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Inevitable compromises provide amazing flexibility for the price
Some compromise on material quality and thickness provides amazing flexibility for the price. With no lining, no tape and the thinnest neoprene of the wetsuits selected this suit is as flexible as any here and the reason we dropped this model into the test alongside some more expensive competition. The downside is going to be in warmth when compared to the other suits.
We didn't like The nylon backing on the neoprene feels cheap when you put the suit on. This is fairly reflected in the price but noticeable in comparison. We think we’d miss the cuff seals on wrist and ankle that are found on the more expensive suits and this suit won’t be keeping us as warm as others on test.
See the O’Neill Gooru wetsuit here
A great balance of warmth and flexibility with the best fit and feel on test
Removing tape on the upper body and creating the torso from one single large panel from knee to chest gives great flex and feel and the lined body a compromise for extra warmth. It’s a great balance if you’re prepared to pay a bit more more than the cheaper suits on test and gave the best feeling of flexibility of the suits we tried.
We didn't like Not a lot! Although there’ll be a cool autumn morning where this suit will not quite measure up on warmth compared to the thicker E-Bomb or other suits in the Xcel range.
See the Xcel Infiniti Comp wetsuit here
One of the warmest suits on test with top quality features throughout
One of the warmest suits on test, this season’s E-Bomb Pro moves away from a minimalist design with flexibility first to more of an all-rounder with mostly taped seams and, whilst it’s completely unlined boasts a slightly thicker neoprene. The quality throughout was top-end and makes this suit a good choice if you want to pay a little more to find that balance of warmth and flexibility.
We didn't like We prefer the zip opening the opposite way and the free floating necks of the other suits on test for entry and exit. While the cleverly shaped panels and tactically placed higher grade neoprene gives great overall flexibility the thickness restricts fractionally compared to some of the other suits on test. Warmth vs flexibility - there’s always a compromise.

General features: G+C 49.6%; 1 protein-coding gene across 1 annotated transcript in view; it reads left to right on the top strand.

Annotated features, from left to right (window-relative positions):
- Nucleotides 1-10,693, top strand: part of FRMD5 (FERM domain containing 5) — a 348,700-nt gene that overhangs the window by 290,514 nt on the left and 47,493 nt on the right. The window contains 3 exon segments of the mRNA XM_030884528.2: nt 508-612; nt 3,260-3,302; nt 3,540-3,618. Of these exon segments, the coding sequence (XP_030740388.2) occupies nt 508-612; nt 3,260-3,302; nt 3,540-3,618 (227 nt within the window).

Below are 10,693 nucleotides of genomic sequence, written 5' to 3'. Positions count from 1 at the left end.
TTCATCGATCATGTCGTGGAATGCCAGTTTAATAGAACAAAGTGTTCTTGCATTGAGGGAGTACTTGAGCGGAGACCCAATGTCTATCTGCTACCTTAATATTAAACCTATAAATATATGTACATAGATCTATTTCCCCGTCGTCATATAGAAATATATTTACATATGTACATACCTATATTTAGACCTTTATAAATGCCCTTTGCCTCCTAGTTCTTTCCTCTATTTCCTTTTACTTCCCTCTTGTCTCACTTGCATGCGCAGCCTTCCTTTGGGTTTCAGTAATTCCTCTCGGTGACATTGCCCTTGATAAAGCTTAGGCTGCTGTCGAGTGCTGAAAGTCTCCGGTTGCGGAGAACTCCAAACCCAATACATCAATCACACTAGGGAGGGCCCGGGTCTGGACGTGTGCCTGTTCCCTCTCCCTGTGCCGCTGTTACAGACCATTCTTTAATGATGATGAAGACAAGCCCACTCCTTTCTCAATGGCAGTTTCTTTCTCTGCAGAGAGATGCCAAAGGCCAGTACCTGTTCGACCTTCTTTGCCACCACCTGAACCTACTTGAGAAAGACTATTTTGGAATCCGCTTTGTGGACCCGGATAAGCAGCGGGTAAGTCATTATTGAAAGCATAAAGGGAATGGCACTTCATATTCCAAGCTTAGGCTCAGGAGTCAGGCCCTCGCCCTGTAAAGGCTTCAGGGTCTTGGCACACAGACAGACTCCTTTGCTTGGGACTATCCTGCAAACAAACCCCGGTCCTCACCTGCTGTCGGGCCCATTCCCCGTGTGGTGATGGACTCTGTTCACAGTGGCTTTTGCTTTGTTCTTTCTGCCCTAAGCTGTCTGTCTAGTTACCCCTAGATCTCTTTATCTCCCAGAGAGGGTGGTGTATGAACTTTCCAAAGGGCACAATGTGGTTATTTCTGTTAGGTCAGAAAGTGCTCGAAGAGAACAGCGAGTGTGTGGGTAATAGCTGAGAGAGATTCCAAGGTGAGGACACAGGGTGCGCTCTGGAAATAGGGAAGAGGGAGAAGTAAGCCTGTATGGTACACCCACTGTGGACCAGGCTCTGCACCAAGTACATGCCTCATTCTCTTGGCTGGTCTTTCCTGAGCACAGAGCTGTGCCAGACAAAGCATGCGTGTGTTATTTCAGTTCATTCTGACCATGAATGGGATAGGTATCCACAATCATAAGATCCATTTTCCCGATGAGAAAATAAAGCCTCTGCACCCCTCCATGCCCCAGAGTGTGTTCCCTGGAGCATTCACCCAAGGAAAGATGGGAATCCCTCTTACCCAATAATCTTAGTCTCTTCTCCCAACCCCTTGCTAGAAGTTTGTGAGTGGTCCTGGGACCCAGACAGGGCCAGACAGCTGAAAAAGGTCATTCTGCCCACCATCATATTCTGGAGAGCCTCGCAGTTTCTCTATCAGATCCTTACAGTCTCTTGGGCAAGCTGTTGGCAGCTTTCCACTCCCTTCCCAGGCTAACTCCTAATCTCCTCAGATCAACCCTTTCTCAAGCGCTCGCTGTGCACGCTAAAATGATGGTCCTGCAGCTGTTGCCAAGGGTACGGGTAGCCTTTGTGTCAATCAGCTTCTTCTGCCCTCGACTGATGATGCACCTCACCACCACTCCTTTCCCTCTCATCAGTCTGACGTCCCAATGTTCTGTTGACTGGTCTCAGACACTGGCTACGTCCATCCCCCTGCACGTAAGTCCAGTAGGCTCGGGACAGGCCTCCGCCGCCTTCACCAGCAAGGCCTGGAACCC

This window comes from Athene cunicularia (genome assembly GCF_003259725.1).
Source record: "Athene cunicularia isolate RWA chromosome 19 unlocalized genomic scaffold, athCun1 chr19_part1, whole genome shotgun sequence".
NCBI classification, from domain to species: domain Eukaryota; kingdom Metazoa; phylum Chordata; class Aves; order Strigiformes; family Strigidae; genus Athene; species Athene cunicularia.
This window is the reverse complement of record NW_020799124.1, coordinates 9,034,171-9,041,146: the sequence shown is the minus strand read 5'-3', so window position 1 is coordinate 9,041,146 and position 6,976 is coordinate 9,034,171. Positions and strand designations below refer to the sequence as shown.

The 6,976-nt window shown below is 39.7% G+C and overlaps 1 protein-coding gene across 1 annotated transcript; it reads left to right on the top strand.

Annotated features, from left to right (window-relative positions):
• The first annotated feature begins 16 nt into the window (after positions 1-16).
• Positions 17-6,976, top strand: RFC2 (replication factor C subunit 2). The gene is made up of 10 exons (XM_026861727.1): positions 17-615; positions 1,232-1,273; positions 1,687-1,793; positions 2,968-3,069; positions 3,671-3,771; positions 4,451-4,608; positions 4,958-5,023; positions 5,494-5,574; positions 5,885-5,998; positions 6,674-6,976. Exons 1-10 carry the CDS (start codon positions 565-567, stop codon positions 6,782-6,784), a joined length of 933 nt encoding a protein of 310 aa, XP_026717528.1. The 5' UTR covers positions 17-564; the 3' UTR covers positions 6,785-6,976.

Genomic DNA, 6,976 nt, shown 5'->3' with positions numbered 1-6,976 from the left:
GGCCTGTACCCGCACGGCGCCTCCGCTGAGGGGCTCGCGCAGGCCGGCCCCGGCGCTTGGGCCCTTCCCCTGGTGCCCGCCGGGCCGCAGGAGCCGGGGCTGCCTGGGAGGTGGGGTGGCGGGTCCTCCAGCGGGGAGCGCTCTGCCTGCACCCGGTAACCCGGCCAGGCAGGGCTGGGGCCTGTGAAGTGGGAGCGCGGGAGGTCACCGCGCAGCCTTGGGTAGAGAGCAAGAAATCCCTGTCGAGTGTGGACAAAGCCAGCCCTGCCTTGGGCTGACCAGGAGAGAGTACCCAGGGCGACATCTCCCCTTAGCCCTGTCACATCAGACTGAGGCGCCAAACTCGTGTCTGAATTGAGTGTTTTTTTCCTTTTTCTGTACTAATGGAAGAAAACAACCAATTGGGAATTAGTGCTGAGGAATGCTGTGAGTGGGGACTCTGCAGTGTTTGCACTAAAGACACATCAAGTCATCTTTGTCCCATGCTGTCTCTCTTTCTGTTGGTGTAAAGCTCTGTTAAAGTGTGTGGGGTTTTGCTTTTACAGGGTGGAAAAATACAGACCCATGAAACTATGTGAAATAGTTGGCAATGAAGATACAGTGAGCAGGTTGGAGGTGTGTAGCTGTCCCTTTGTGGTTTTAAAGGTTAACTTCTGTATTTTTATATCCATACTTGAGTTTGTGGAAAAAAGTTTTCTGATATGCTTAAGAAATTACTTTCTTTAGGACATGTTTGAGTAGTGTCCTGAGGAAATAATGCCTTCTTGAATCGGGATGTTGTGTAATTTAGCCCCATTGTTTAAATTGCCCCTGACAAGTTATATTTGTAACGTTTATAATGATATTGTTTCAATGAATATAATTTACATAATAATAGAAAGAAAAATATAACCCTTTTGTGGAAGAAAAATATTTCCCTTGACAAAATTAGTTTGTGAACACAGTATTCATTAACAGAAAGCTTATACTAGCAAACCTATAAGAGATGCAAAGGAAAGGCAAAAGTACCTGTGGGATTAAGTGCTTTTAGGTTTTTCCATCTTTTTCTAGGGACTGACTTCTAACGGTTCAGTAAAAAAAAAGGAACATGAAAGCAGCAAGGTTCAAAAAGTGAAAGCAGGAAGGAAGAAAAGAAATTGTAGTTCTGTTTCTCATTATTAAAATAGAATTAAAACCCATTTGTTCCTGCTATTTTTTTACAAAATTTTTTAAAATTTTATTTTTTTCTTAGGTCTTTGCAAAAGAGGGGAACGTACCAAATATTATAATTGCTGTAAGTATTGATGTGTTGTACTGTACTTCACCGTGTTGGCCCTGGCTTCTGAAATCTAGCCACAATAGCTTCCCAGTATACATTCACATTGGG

See the Rip Curl E-Bomb Pro wetsuit here
A blend of the latest technologies offers the best blend of warmth and performance, with a price tag to match
The second entry from O’Neill in this super-flexible category uses a couple of new technologies to great effect. The first is a new seam weld technology that bonds stitchless seams with a minimum of sealant. And the second is a new grade of neoprene which is lighter and less absorbent than almost all current suits. A slight caveat to the stitchless idea is the line of stitching inside the seam. This half-stitching results in a more flexible suit than would otherwise be the case were both sides of the seam "sealed".
Variations of both these technologies (new seams and rubber) are also available this season in Xcel’s Drylock Powerseam wetsuit, but what pushes the 52-12 into this 'super flexible' category is a combination of these two new technologies in an otherwise unlined suit. The suit’s thicker than the Gooru and we think as warm as the Rip Curl E-Bomb Pro, with much of the feeling of flexibility of the Xcel Infiniti Comp. This suit bridges category between the ‘top end flagship’ and this ‘super flexible’ group and that’s reflected in it’s only real downside by comparisom: price.